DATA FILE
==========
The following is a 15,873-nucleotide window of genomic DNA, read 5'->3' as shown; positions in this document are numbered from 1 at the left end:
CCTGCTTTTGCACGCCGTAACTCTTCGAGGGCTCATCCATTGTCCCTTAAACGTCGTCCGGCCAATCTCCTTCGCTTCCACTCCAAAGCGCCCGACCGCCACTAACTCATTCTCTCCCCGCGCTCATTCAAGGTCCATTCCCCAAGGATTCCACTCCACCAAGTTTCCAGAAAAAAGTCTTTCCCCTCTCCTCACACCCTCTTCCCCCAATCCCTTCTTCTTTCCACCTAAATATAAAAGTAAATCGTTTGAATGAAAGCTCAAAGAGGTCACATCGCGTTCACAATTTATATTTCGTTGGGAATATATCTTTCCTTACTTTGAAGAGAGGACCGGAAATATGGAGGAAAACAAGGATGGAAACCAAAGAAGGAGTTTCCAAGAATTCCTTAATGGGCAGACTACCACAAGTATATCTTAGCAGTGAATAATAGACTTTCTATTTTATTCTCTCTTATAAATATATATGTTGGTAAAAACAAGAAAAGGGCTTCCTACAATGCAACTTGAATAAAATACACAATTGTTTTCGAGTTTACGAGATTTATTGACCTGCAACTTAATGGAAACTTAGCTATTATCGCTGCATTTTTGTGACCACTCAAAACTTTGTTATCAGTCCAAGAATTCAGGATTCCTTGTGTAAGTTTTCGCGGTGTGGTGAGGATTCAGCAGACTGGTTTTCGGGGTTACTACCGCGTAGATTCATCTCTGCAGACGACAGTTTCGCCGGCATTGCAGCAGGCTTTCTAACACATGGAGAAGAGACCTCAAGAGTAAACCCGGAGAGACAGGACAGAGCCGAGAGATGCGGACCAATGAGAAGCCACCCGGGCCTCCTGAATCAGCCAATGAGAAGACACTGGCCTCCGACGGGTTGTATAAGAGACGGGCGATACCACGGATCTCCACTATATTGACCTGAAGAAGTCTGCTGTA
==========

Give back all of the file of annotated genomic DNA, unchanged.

The following is a 15,873-nucleotide window of genomic DNA, read 5'->3' as shown; positions in this document are numbered from 1 at the left end:
CCTGCTTTTGCACGCCGTAACTCTTCGAGGGCTCATCCATTGTCCCTTAAACGTCGTCCGGCCAATCTCCTTCGCTTCCACTCCAAAGCGCCCGACCGCCACTAACTCATTCTCTCCCCGCGCTCATTCAAGGTCCATTCCCCAAGGATTCCACTCCACCAAGTTTCCAGAAAAAAGTCTTTCCCCTCTCCTCACACCCTCTTCCCCCAATCCCTTCTTCTTTCCACCTAAATATAAAAGTAAATCGTTTGAATGAAAGCTCAAAGAGGTCACATCGCGTTCACAATTTATATTTCGTTGGGAATATATCTTTCCTTACTTTGAAGAGAGGACCGGAAATATGGAGGAAAACAAGGATGGAAACCAAAGAAGGAGTTTCCAAGAATTCCTTAATGGGCAGACTACCACAAGTATATCTTAGCAGTGAATAATAGACTTTCTATTTTATTCTCTCTTATAAATATATATGTTGGTAAAAACAAGAAAAGGGCTTCCTACAATGCAACTTGAATAAAATACACAATTGTTTTCGAGTTTACGAGATTTATTGACCTGCAACTTAATGGAAACTTAGCTATTATCGCTGCATTTTTGTGACCACTCAAAACTTTGTTATCAGTCCAAGAATTCAGGATTCCTTGTGTAAGTTTTCGCGGTGTGGTGAGGATTCAGCAGACTGGTTTTCGGGGTTACTACCGCGTAGATTCATCTCTGCAGACGACAGTTTCGCCGGCATTGCAGCAGGCTTTCTAACACATGGAGAAGAGACCTCAAGAGTAAACCCGGAGAGACAGGACAGAGCCGAGAGATGCGGACCAATGAGAAGCCACCCGGGCCTCCTGAATCAGCCAATGAGAAGACACTGGCCTCCGACGGGTTGTATAAGAGACGGGCGATACCACGGATCTCCACTATATTGACCTGAAGAAGTCTGCTGTA